It's occurred to me that I may own quite a number of books. They range in subject matter from history, trashy romance, Learning Ancient Greek, Mark Twain, Jane Austen, and more. In that library of books, I also happen to own quite a few crafting books. These books also cover all interests - Temari, sewing, beading, weaving, spinning, and, of course, knitting. I also own a few cookbooks. Anyway, I thought, since knitting is occasionally scarce on the blog due to my number of interests, I thought maybe I'd share some of my other interests (including knitting) by reviewing a book or two from my personal library every week according to my fancy. (A caveat: since I usually preview books from the library or at the bookstore before I buy, most of these reviews will probably be fairly positive.) One week, it may be cookbooks, another may feature sewing, probably whatever books I've been using or looking at the previous week.
This week's book is a new cookbook called Healthy Bread in Five Minutes a Day
. It's by Jeff Herzberg and Zoe Francois and is a follow up to their Artisan Bread in Five Minutes a Day
. Both of these books feature "no-knead" yeast bread. You basically mix the dough, give it an initial rise, then stick it in the fridge. When you want a loaf of bread, you cut off a chunk, shape it, let it rise and bake it. This dough is wetter than the traditional, knead-it bread dough and for some reason (which honestly isn't well-explained, but maybe I'm the only one interested in the actual chemistry of it), that makes it work without kneading. It makes really good bread without a lot of effort. I'm one of those people who has spent time kneading dough out by hand as well as kneading it by heavy-duty mixer. I can't tell the difference in taste except that this is much easier! I've tried the 100% Whole Wheat Bread, Plain and Simple and with Olive Oil. Both were really good. I've also tried the cracker recipe from the whole wheat bread dough. It was a pain rolling the dough thin enough to work, but they were good. (I brushed them with oil and sprinkled a little chili powder on them. Yum.)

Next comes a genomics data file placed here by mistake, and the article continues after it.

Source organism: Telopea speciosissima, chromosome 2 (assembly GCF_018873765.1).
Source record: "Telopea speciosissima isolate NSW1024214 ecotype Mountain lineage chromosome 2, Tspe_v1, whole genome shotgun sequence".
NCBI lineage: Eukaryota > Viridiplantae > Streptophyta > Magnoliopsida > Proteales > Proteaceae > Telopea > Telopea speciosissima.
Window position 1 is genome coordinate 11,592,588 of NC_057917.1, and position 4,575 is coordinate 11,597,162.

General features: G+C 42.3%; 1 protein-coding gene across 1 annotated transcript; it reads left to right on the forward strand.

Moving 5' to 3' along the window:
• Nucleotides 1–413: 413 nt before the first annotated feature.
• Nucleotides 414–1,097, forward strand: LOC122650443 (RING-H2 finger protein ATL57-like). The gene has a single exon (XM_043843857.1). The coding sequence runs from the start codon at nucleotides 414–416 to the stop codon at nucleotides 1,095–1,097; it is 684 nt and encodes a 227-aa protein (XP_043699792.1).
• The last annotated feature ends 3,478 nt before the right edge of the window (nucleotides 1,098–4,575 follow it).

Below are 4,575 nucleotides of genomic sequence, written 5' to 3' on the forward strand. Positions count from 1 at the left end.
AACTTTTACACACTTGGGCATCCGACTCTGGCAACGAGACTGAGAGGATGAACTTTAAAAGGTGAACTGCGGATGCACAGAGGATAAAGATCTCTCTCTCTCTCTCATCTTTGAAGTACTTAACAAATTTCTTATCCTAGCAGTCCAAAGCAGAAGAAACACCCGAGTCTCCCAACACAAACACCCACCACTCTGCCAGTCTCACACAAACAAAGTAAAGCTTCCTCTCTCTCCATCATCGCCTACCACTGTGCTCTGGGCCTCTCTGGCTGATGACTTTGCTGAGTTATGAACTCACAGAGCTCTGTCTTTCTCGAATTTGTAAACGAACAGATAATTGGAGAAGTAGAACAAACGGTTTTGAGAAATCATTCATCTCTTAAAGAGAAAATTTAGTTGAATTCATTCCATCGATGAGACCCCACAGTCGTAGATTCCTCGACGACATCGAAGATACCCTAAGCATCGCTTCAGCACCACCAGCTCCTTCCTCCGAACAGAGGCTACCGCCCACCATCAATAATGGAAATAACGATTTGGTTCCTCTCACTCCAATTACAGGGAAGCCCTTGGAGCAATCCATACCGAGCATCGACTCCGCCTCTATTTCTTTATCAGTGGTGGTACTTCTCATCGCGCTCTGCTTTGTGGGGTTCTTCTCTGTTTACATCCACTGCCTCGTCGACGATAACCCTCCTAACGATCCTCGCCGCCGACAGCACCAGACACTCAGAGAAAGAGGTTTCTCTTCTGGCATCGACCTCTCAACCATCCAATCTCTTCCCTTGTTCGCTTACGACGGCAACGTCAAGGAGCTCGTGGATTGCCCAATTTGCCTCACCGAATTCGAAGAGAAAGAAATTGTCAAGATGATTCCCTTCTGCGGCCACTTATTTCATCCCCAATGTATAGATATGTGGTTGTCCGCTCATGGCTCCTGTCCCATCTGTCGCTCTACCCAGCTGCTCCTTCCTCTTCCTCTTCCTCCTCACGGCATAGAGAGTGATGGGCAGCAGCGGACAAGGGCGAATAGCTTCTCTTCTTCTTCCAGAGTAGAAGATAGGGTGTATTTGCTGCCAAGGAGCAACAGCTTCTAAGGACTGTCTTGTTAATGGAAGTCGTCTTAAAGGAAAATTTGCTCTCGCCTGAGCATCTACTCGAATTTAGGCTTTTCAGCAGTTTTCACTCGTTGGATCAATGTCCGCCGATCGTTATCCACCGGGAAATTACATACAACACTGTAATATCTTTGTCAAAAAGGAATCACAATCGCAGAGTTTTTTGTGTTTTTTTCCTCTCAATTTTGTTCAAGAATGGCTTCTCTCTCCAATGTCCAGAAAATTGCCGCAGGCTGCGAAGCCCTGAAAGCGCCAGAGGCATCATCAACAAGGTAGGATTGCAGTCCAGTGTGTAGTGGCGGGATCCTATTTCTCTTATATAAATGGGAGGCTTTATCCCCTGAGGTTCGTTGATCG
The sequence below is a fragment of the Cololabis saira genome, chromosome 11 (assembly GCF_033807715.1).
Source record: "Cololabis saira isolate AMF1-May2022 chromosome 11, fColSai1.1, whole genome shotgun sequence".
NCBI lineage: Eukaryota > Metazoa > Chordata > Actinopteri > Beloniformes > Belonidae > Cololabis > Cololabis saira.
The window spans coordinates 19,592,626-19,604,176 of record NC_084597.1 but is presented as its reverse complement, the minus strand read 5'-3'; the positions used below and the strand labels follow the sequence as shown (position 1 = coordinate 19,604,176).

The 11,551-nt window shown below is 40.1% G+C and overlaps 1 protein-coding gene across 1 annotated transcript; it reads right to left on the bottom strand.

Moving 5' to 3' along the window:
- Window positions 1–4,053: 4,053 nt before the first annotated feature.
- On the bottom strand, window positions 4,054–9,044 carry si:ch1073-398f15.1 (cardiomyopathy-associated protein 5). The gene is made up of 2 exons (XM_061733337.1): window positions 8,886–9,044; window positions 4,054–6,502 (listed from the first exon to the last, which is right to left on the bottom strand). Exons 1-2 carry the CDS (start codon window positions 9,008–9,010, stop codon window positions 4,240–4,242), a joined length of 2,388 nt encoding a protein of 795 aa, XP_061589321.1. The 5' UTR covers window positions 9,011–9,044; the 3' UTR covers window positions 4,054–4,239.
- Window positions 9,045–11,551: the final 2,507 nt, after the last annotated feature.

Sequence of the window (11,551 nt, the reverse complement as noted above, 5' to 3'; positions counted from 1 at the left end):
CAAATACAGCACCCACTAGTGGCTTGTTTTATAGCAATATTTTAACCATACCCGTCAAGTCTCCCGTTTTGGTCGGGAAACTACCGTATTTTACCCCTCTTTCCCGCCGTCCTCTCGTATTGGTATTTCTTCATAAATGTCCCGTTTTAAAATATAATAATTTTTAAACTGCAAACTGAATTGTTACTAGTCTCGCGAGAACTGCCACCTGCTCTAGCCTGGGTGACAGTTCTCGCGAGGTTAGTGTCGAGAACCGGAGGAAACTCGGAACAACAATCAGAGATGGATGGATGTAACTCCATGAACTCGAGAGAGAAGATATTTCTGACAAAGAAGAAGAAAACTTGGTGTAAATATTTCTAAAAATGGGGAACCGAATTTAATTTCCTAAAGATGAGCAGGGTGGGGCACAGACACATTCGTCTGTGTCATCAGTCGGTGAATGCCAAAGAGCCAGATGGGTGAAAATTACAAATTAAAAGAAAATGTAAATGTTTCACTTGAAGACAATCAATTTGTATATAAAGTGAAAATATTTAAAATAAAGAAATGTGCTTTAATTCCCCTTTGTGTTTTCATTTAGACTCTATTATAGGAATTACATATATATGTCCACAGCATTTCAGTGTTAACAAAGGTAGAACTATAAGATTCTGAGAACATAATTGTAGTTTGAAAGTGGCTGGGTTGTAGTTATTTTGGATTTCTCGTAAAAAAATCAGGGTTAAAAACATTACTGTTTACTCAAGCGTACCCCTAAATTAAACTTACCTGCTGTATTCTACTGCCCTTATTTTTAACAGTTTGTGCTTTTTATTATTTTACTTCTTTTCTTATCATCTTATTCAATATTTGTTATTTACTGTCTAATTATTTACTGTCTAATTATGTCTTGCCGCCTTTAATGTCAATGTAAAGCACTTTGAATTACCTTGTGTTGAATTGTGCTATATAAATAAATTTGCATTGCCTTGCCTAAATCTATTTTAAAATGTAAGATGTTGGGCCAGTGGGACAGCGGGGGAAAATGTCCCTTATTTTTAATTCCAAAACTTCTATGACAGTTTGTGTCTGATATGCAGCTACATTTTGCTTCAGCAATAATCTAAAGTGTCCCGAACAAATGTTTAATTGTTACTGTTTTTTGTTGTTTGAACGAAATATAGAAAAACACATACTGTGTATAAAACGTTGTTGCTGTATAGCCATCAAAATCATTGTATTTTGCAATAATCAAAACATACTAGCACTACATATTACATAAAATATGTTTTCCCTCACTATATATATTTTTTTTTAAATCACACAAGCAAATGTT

I like that there are lots of recipes to choose from. Something I didn't particularly like though is many of the recipes have varying amounts of regular old white flour. Since I make my own bread mostly to make it healthy and better-tasting than store-bought wheat, I'm sort of disappointed to find so many of the recipes do call for white flour because it supposedly produces a lighter bread. Yeah, well, there's a reason I'm making whole wheat bread. Yeah, it's a little denser than white, but it's whole wheat
. They say you can substitute whole wheat, but you need to adjust the amount of liquid. I'd hoped they'd have already done that work for me. Anyway, having said that, the whole wheat recipes that I've tried are really good and will probably keep me pretty much in bread for a while. If you make bread, it's worth the purchase price for the whole wheat recipe alone, in my opinion. With the amount of bread I've made, I've already saved the price from not buying wheat bread in the store.
This book also features a few gluten-free recipes, but not having tried them yet, I can't attest to how they taste or bake up. Luckily I don't have to avoid gluten, but having to read labels religiously to avoid a couple of other things (do you know how many items contain sucralose these days!?), I can sympathize a little with having to avoid certain items, but really, wheat is everywhere. If I make one of the gluten-free recipes, I'll certainly post my opinion!
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Labels: Book Review Friday, cookbooks